Skip to Content

Pumping Milk For Daycare (The Best Method)

Pumping Milk For Daycare (The Best Method)
This post may contain affiliate links. I may receive commissions for purchases made through links on this post (at no extra cost to you).

My daughter started back at daycare after my maternity leave ended. She went to daycare when she was six months old, but she was more like a four-month-old because she was born so early.

As her first day at daycare approached, I had to figure out how to pump a stash of milk for daycare. I also had to create a system for packing her bottles.

So, how do you pump milk for daycare?

The best way to pump milk for daycare is to start pumping between 2 and 4 weeks before the first day of daycare. This will allow you to build up a small freezer stash to send with your child. Fill the bottles for daycare the night before and put them in a cooler in the refrigerator.

I figured out a few tips which made the entire process much easier, and I have gone into more detail below.

baby bottle of milk with woman and baby in background

How Do You Pump Milk For Daycare?

You should start pumping milk to build up a freezer stash. This may take you anywhere from two to four weeks.

It is possible, and normal, to only pump a half an ounce to two ounces per pumping session if you are breastfeeding.

If you pump an ounce per pumping session, and you pump twice per day, after seven days you will have fourteen ounces stored in the freezer.

This should be enough milk to cover your little one’s first day at daycare if they will be apart from you for nine hours.

During the day before your baby’s first day at daycare, thaw the frozen milk in the refrigerator. Once thawed, pour the milk into bottles to be fed the next day.

For example, on Monday your little one will drink frozen (and then thawed) milk.

On Tuesday, your baby will drink milk that was pumped on Monday.

On Wednesday, your little one drinks milk pumped on Tuesday, and so on.

On Friday, put your pumped milk into the freezer. Thaw milk on Sunday for Monday’s daycare bottles.

It is also a good idea to do a trial run at home. Use this trial run to make sure your baby does not have a problem drinking milk that was previously frozen before their first day at daycare.

How To Make Pumping Easier

The absolute best way to make pumping easier is to use a hands-free pumping bra. My favorite one is the Sublime bra found here. It was so high quality, I bought 2 to rotate at work. I was able to get a great discount code, and you can use this link and promo code LISA20 to save 20% off your purchase.

You can also read more about the best pumping bra to wear all day in this article here.

When you are at work, another essential item is to have an amazing cooler to store your precious breast milk.

Here are the things you will love about this cooler bag:

1. It is freezable, so it does not require extra ice packs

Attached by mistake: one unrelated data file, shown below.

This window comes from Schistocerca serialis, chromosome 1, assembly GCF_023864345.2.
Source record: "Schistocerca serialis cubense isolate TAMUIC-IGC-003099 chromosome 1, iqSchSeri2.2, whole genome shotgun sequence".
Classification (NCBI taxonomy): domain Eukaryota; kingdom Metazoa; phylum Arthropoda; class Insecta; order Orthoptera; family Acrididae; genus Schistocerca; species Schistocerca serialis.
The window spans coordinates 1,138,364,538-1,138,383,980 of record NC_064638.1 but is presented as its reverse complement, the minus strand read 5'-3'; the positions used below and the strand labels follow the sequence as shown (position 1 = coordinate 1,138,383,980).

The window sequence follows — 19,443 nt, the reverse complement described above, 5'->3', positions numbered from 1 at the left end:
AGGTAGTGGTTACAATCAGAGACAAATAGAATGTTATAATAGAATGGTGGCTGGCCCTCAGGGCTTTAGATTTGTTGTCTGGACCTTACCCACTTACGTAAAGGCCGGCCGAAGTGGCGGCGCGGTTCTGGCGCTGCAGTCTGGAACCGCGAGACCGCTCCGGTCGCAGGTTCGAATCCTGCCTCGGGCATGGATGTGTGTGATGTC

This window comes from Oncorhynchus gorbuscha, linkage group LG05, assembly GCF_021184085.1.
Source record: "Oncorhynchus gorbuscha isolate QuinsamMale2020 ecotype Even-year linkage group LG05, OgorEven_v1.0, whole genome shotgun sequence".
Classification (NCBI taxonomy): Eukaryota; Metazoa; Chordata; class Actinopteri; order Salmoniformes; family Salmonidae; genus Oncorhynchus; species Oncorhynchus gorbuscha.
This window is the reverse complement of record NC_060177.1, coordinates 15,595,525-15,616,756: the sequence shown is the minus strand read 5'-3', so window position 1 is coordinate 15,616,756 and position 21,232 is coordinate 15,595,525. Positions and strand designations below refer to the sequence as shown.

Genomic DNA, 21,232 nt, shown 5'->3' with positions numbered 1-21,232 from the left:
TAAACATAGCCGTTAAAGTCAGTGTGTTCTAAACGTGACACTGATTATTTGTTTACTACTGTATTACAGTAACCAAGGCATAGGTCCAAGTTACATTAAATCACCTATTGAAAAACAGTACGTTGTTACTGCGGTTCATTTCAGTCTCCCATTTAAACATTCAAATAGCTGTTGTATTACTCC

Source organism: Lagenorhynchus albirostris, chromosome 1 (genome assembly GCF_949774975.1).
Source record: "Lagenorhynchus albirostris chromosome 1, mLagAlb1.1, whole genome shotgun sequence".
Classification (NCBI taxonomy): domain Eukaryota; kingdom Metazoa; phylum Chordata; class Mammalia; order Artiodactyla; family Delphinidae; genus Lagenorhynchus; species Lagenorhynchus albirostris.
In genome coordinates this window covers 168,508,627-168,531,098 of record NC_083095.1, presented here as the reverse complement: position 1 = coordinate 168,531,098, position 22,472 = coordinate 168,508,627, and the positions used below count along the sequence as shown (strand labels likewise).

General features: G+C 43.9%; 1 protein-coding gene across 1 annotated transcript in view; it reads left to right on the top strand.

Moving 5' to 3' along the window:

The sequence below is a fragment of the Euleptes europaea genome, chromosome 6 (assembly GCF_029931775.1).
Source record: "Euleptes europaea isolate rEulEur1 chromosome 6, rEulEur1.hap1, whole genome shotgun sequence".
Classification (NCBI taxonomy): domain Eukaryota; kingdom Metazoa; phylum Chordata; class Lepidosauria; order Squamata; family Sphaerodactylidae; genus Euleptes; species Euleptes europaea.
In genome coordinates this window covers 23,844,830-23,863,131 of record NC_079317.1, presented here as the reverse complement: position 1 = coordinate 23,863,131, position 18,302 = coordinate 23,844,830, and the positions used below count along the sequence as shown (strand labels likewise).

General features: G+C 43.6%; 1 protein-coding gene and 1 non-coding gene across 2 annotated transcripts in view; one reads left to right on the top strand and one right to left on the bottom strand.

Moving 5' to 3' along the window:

2. The bag fits milk bottles perfectly, and

3. Is inconspicuous – my co-workers had no idea it contained breast milk

4. As a bonus, it can be used as a lunch bag after you’re finished pumping.

You can check out the cute prints for the cooler bag here (link to Amazon).

When Do You Start Pumping For Daycare?

A good time to start pumping for daycare is 2 to 4 weeks ahead of the first day of daycare. If you are nursing full time, you may need to add in several pumping session per day to create a stash.

Keep in mind, the minimum amount of milk you need is enough to cover one day at daycare.

If you are exclusively nursing, many lactation consultants will recommend waiting to pump until you are past six weeks postpartum. This is to prevent an oversupply, which can cause problems like engorgement.

How Do You Start Pumping To Store Milk?

To begin pumping to store milk, start with a haakaa or milk saver cups. Use them on the side you are not nursing your baby. This will catch any excess milk.

The next recommendation is to pump after feeding during the middle of the night or pump after the first feeding in the morning.

Prolactin, the hormone which controls milk production, is at its highest level between 1 am and 5 am. It then falls as the day goes on.

You can take advantage of high prolactin levels by pumping milk at this time. If your baby wakes up during the middle of the night, try pumping for 15-20 minutes at this time to build a stockpile.

Many women also produce more milk after the first feed in the morning. After your baby has fed, for example, at 6 am and 9 am, try pumping at this time.

Try pumping both breasts to stimulate more milk production, even if your baby only feeds from one breast. I was able to pump more ounces during the morning sessions, and the ounces decreased as the day went on.

If you are new to pumping, I wrote an article on my very best pumping tips for beginners. In this article, I spill all the tricks I learned while pumping for my baby for almost 12 months. You can check out the article here: Breast Pumping Tips For Beginners.

Do you have a plan to pump for daycare? If you are a breastfeeding and working mom, you need to have a plan for when your maternity leave is over. You want to make sure that you are able to pump enough breastmilk for your baby when your baby is with a sitter or caregiver.

How Much Breast Milk Should I Stockpile?

The minimum amount of breast milk you need to stockpile is to cover the number of feedings you will miss while being separated from your baby. A baby will drink 1-1.5 ounces per hour that you are apart.